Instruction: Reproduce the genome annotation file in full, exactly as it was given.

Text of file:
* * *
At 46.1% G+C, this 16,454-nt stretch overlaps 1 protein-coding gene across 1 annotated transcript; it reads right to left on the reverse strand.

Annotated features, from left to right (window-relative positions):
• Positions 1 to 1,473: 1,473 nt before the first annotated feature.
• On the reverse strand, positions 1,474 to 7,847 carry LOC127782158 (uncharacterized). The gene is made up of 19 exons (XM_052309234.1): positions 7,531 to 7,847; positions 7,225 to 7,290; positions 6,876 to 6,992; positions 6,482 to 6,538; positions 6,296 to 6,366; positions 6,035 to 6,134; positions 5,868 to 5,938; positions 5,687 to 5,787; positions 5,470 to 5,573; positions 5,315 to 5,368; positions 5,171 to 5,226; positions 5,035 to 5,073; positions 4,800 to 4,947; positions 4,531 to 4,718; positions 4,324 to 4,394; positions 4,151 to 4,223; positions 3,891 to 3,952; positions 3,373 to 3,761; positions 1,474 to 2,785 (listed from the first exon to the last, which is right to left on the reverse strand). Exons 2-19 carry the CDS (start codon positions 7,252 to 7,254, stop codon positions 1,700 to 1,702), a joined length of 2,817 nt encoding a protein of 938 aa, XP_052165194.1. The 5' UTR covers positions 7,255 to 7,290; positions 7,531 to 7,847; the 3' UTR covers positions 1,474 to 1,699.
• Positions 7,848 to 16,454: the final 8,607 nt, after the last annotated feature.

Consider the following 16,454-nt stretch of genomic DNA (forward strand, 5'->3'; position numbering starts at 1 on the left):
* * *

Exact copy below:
At 46.1% G+C, this 16,454-nt stretch overlaps 1 protein-coding gene across 1 annotated transcript; it reads right to left on the reverse strand.

Annotated features, from left to right (window-relative positions):
• Positions 1 to 1,473: 1,473 nt before the first annotated feature.
• On the reverse strand, positions 1,474 to 7,847 carry LOC127782158 (uncharacterized). The gene is made up of 19 exons (XM_052309234.1): positions 7,531 to 7,847; positions 7,225 to 7,290; positions 6,876 to 6,992; positions 6,482 to 6,538; positions 6,296 to 6,366; positions 6,035 to 6,134; positions 5,868 to 5,938; positions 5,687 to 5,787; positions 5,470 to 5,573; positions 5,315 to 5,368; positions 5,171 to 5,226; positions 5,035 to 5,073; positions 4,800 to 4,947; positions 4,531 to 4,718; positions 4,324 to 4,394; positions 4,151 to 4,223; positions 3,891 to 3,952; positions 3,373 to 3,761; positions 1,474 to 2,785 (listed from the first exon to the last, which is right to left on the reverse strand). Exons 2-19 carry the CDS (start codon positions 7,252 to 7,254, stop codon positions 1,700 to 1,702), a joined length of 2,817 nt encoding a protein of 938 aa, XP_052165194.1. The 5' UTR covers positions 7,255 to 7,290; positions 7,531 to 7,847; the 3' UTR covers positions 1,474 to 1,699.
• Positions 7,848 to 16,454: the final 8,607 nt, after the last annotated feature.

Consider the following 16,454-nt stretch of genomic DNA (forward strand, 5'->3'; position numbering starts at 1 on the left):